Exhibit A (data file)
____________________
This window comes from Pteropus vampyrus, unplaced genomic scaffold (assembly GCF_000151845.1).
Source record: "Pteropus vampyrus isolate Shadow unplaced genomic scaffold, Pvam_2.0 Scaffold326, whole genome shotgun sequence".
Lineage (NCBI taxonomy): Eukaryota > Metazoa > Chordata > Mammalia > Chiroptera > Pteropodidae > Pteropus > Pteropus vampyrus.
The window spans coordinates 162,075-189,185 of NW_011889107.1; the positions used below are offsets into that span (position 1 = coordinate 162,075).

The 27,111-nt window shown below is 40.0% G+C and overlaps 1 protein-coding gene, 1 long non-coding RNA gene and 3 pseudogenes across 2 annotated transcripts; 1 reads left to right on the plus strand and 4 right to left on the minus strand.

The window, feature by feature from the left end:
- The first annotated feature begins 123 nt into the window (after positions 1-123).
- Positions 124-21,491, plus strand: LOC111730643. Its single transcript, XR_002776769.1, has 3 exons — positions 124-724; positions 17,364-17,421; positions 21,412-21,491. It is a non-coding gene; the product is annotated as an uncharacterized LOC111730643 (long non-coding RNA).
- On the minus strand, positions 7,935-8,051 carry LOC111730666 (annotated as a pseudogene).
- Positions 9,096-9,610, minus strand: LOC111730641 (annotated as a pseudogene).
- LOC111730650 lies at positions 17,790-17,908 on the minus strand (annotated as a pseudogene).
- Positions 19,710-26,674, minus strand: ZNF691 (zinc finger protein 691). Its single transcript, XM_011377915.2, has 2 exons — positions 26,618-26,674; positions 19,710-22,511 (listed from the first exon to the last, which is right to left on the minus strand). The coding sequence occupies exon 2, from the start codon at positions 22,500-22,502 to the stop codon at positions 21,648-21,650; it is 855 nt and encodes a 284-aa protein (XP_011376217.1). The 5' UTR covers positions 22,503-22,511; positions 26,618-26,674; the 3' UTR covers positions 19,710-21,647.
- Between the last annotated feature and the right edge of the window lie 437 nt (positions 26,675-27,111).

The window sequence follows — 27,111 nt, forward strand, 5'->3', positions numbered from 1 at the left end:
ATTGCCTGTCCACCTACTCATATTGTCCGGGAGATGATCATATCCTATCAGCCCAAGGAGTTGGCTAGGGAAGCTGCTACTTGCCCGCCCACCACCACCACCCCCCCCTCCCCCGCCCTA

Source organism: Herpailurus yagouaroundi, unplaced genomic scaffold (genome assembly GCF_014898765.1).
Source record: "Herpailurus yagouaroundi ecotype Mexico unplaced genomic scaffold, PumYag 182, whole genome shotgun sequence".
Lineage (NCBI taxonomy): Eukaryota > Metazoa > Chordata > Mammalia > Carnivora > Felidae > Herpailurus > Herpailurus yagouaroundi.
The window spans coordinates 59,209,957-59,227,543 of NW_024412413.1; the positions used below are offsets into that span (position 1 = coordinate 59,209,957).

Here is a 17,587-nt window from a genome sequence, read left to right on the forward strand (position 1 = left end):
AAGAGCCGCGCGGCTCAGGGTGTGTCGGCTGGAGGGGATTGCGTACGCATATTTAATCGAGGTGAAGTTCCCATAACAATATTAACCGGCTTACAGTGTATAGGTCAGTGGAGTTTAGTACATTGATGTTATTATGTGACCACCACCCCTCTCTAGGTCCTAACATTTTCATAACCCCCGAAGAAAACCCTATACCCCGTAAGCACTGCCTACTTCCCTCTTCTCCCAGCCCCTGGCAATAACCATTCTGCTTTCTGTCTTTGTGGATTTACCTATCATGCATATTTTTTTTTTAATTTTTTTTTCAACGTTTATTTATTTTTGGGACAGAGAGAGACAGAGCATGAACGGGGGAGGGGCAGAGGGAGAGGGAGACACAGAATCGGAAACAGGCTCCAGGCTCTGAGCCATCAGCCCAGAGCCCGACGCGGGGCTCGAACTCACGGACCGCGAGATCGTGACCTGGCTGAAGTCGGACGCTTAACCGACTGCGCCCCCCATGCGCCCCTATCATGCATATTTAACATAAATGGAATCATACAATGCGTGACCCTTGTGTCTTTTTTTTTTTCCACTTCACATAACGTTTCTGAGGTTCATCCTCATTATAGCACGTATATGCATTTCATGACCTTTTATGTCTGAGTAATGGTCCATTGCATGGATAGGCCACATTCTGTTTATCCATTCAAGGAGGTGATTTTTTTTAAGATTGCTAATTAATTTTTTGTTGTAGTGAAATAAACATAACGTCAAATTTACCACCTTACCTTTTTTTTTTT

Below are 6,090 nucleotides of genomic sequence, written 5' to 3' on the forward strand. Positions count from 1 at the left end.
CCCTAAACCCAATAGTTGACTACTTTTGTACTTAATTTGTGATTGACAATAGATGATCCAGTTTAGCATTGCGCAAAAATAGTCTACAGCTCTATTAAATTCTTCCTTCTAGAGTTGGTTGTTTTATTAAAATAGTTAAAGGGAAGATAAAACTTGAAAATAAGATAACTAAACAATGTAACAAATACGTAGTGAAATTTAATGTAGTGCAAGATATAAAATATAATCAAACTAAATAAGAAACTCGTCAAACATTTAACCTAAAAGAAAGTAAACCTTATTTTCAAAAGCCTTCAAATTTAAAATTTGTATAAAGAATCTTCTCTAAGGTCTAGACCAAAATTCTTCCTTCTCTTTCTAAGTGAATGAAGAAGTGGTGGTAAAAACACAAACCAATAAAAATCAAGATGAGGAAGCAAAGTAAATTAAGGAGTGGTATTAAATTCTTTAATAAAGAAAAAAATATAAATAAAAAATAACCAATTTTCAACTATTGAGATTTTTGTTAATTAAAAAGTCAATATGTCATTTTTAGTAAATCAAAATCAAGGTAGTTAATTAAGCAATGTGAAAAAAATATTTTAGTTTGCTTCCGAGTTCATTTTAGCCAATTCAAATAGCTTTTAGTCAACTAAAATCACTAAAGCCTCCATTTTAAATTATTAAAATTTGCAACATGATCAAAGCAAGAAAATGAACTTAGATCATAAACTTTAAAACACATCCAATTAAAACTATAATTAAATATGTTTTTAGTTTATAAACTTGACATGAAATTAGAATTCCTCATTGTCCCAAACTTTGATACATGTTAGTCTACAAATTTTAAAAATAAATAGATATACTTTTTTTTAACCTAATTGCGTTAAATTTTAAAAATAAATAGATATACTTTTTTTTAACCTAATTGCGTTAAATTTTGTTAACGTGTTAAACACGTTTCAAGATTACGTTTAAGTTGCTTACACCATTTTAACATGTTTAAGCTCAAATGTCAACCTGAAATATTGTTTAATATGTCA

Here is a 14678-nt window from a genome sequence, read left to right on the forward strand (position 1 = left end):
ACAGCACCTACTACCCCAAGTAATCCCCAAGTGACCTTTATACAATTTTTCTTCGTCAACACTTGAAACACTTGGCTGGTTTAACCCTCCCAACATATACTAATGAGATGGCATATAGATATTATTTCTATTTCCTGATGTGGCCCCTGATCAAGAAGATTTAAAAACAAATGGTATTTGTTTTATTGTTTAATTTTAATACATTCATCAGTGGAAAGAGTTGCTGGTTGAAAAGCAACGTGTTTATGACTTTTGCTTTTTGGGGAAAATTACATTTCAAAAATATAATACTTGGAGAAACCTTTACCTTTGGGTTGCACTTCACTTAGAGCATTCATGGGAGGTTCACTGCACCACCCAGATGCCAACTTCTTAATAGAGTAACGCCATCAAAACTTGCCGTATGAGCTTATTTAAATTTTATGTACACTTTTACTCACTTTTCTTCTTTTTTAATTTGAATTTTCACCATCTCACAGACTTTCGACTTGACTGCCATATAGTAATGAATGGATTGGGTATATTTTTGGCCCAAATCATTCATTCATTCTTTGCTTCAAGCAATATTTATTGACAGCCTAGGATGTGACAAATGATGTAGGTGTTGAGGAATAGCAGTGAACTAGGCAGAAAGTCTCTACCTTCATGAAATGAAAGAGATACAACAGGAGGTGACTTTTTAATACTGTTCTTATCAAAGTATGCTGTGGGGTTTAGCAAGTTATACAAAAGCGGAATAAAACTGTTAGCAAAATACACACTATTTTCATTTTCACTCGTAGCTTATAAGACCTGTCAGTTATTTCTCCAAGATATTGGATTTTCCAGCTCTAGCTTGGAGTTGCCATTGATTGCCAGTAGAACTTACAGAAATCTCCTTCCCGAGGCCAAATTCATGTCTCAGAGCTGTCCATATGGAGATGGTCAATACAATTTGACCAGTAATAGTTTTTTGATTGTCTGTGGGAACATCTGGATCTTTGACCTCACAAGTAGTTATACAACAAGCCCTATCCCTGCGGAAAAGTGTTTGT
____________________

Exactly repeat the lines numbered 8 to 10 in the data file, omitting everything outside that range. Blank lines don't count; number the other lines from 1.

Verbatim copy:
- Positions 124-21,491, plus strand: LOC111730643. Its single transcript, XR_002776769.1, has 3 exons — positions 124-724; positions 17,364-17,421; positions 21,412-21,491. It is a non-coding gene; the product is annotated as an uncharacterized LOC111730643 (long non-coding RNA).
- On the minus strand, positions 7,935-8,051 carry LOC111730666 (annotated as a pseudogene).
- Positions 9,096-9,610, minus strand: LOC111730641 (annotated as a pseudogene).